Data on the distribution of C. ohridella were compiled from questionnaires collected in 1997 and 1998 and from visual surveys that we carried out between 1998 and 2000 in Germany. In 1997, data were compiled from questionnaires and concern Bavaria and a few isolated spots further north (n = 203). In 1998, data were compiled from surveys carried out in Bavaria and other parts of Germany (n = 1480), questionnaires (n = 224) and additional visual observations (n = 31). In 1999, surveys were extended to Nordhrein-Westfalen (n = 1308) in addition to Bavaria (n = 955). In 2000, only the northern part of Germany was surveyed (n = 676). Leaf damage scores were used in surveys and questionnaires (0%; 0–10%; 10–25%; 25–50%; 50–75%; > 75%). These scores were estimated in the field by recording the maximum score observed at each sampling location. These data were grouped by city code by using the highest score. The numbers of surveyed city codes were thus 146, 855, 933 and 331 in 1997, 1998, 1999 and 2000, respectively (Fig. 1). Preliminary data treatment consisted of establishing annual presence/absence distribution through the 1996–99 periods. Only 276 of 1962 sampled city codes were surveyed more than once, and it was necessary to estimate infestation status (presence/absence) in years when no observations had been made. Locations surveyed more than once were thus used as a training set to derive prediction rules on past or future infestation status. Extinctions from one year to the next were very rare (1·16%), and the first rule assumed therefore that year n was infested if any previous year was infested, and conversely, that year n was uninfested if any following year was uninfested (Table 1; rows 1 and 2). Moreover, there was a clear relationship between infestation status in year n and infestation level in year n+1 and n+2, respectively, because very recently infested sites generally have lower levels of infestation than sites infested from a longer period. The second and third rules were thus based upon logistic regression models built to predict the infestation probability in year n as a function of infestation score in year n+1 and n+2, respectively (Table 1; rows 3 and 4). The cut-off value of 0·5 was used to predict infestation status (0/1) as a function of the logistic models estimated probability. Finally, predictions were not made when a site was observed to be uninfested in years n−1,2,3 or infested only in year n+3 (Table 1; rows 5 and 6). At the end of this process, the number of points with observed or predicted infestation status was 1233, 1877, 1928 and 1632 in 1996, 1997, 1998 and 1999, respectively, of which 4736 (71%) were derived from the rules summarized in Table 1. Areas with low spatial and temporal sampling intensity were excluded from further analyses.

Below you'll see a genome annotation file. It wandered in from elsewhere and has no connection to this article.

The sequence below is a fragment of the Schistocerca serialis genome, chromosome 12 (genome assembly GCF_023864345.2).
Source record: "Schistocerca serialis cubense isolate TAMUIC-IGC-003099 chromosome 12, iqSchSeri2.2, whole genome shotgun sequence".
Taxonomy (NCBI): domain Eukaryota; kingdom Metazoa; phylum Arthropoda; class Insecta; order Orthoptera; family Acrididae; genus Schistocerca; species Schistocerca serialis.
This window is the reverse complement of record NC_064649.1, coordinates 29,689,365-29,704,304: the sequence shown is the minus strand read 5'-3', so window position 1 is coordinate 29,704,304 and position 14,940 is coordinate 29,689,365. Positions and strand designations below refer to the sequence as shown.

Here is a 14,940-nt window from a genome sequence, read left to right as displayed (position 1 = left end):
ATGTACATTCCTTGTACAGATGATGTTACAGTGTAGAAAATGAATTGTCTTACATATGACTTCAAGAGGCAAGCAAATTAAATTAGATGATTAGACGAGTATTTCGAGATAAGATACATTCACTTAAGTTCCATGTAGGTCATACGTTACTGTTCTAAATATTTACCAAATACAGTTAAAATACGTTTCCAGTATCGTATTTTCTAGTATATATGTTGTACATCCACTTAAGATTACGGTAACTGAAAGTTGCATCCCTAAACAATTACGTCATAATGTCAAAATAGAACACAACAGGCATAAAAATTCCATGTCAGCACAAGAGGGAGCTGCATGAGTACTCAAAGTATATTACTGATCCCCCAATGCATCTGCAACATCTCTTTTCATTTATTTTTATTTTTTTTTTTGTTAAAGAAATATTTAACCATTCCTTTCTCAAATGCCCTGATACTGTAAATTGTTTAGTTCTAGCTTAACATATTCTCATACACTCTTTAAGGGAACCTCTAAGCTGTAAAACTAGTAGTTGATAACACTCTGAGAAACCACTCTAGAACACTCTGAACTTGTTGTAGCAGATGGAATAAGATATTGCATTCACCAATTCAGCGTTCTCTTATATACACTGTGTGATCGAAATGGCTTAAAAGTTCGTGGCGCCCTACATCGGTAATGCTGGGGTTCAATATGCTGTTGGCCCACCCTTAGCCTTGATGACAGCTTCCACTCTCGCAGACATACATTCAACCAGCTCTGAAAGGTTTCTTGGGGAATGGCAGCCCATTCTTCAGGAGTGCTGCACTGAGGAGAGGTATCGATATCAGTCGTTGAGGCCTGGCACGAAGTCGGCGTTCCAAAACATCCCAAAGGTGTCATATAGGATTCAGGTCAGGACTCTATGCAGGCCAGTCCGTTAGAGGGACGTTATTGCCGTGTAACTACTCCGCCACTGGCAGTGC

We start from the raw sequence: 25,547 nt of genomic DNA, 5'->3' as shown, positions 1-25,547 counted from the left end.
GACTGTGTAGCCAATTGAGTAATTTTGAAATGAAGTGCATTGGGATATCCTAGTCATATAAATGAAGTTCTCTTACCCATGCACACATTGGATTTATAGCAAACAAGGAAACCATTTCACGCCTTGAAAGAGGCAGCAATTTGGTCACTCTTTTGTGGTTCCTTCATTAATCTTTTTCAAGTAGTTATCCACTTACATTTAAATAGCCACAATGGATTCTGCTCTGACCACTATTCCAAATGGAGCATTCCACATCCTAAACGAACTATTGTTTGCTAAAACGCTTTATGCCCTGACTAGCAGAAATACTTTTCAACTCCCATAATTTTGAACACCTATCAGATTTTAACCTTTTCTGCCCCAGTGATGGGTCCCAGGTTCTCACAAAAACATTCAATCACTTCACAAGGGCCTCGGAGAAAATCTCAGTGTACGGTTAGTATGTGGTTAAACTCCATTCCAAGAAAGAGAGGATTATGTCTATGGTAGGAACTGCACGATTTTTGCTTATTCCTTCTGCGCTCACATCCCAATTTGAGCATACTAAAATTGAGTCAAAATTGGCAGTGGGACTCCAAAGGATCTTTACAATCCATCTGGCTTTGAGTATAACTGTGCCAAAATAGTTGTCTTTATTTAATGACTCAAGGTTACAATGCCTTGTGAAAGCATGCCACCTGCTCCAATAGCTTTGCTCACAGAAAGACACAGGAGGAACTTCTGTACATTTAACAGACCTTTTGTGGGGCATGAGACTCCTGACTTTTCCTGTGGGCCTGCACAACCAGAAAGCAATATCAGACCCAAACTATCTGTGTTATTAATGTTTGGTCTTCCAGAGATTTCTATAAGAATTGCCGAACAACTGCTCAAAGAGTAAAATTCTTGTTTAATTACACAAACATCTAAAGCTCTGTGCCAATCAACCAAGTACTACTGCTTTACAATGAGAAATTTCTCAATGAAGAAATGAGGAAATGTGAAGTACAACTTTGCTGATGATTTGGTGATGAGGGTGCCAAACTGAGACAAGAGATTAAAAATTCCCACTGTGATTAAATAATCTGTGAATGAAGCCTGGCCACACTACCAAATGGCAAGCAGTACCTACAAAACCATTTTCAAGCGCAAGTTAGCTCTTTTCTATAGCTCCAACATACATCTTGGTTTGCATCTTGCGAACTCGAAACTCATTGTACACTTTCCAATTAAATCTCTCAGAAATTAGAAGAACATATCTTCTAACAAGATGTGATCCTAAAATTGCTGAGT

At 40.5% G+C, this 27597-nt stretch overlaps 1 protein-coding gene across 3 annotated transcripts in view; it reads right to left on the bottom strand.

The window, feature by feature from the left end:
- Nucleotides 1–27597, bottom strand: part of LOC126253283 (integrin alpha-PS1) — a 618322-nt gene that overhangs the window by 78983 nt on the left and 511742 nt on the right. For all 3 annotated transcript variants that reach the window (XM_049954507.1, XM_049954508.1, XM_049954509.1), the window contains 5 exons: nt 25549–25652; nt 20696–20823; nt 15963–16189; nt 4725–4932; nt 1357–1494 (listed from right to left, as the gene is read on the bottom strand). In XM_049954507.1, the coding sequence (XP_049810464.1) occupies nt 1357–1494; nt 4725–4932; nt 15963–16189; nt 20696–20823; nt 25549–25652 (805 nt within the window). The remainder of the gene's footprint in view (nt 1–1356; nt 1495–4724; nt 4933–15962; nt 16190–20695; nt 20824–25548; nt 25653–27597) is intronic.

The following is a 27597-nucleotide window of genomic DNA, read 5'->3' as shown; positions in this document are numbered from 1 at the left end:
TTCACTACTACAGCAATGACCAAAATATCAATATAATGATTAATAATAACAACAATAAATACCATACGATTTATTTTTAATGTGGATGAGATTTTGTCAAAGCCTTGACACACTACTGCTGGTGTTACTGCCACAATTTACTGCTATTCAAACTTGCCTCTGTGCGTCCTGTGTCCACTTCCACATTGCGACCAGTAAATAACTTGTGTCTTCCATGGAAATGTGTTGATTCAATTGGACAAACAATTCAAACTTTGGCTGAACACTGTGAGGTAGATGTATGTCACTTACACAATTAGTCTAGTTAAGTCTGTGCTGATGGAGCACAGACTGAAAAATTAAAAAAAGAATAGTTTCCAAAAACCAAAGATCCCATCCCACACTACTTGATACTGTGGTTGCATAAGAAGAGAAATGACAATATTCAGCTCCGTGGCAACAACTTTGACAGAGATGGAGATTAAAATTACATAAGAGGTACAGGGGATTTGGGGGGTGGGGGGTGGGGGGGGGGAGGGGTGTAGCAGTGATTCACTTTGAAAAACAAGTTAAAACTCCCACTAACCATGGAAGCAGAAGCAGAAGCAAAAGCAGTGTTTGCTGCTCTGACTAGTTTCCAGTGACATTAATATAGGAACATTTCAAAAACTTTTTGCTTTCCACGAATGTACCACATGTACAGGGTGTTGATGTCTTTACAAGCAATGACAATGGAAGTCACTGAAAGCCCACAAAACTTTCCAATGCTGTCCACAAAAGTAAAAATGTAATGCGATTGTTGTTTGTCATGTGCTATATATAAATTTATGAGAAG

Figure 1. Distribution of C. ohridella damage observations in Germany summarized per city code in 1997 (n = 146), 1998 (n = 855), 1999 (n = 933) and 2000 (n = 331) throughout Germany. The greyed shading corresponds to areas with low spatial or temporal sampling density excluded from the analysis.
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Table 1. Rules used to predict past/future infestation status
|Observed past/future status||Predicted status in year n||Infestation probability||Case no.|
|Year n−1,2,3 infested||Infested||P = 0·984|| 457|
|Year n+1,2,3 uninfested||Uninfested||P = 0·016||1932|
|Year n+1 infested||Logistic model (% correct = 90·9; P < 0·001)||Logit (P) 1·388 Inf*−0·541||1246|
|Year n+2 infested||Logistic model (% correct = 83·1; P < 0·001)||Logit (P) 1·743 Inf**−3·742||1101|
|Year n+3 infested||Unknown||–||–|
|Year n−1,2,3 uninfested||Unknown||–||–|
These enhanced observations for infestation status were then interpolated using ordinary kriging (Isaaks & Srivastava 1989) to estimate infestation probabilities in unsampled locations. The global trend was modelled as a linear function of the spatial coordinates, and the residuals of the linear models were used to create a model of semivariance used for ordinary kriging. The results of the ordinary kriging were then added to the trend model (see Table 2 for trend models and ordinary kriging parameters). Global trend functions, standardized semivariograms and ordinary kriging estimates were calculated using the software Surfer 8 (Golden Software Inc., Golden, USA). The interpolated distribution of infestation probabilities was used for mapping, and to delineate the most probable area of initial infestations, i.e. area where the 1996 interpolated infestation probability was higher than 0·9.